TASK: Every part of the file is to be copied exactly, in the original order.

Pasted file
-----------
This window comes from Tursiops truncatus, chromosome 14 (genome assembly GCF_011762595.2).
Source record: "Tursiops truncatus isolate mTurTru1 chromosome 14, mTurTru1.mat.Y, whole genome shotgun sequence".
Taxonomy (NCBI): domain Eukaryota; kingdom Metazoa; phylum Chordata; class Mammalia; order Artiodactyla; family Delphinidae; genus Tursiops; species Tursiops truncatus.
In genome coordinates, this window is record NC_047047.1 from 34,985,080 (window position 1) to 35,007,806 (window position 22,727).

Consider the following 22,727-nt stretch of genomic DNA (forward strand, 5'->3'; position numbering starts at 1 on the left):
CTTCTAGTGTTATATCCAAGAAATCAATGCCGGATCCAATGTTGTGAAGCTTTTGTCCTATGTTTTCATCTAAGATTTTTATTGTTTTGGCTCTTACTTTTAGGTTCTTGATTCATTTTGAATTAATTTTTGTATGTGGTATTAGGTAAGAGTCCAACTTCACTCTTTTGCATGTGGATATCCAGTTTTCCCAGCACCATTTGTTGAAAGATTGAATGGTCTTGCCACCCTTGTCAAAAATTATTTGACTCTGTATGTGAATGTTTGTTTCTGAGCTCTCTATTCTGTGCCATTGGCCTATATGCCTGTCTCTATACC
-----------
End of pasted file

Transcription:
This window comes from Tursiops truncatus, chromosome 14 (genome assembly GCF_011762595.2).
Source record: "Tursiops truncatus isolate mTurTru1 chromosome 14, mTurTru1.mat.Y, whole genome shotgun sequence".
Taxonomy (NCBI): domain Eukaryota; kingdom Metazoa; phylum Chordata; class Mammalia; order Artiodactyla; family Delphinidae; genus Tursiops; species Tursiops truncatus.
In genome coordinates, this window is record NC_047047.1 from 34,985,080 (window position 1) to 35,007,806 (window position 22,727).

Consider the following 22,727-nt stretch of genomic DNA (forward strand, 5'->3'; position numbering starts at 1 on the left):
CTTCTAGTGTTATATCCAAGAAATCAATGCCGGATCCAATGTTGTGAAGCTTTTGTCCTATGTTTTCATCTAAGATTTTTATTGTTTTGGCTCTTACTTTTAGGTTCTTGATTCATTTTGAATTAATTTTTGTATGTGGTATTAGGTAAGAGTCCAACTTCACTCTTTTGCATGTGGATATCCAGTTTTCCCAGCACCATTTGTTGAAAGATTGAATGGTCTTGCCACCCTTGTCAAAAATTATTTGACTCTGTATGTGAATGTTTGTTTCTGAGCTCTCTATTCTGTGCCATTGGCCTATATGCCTGTCTCTATACC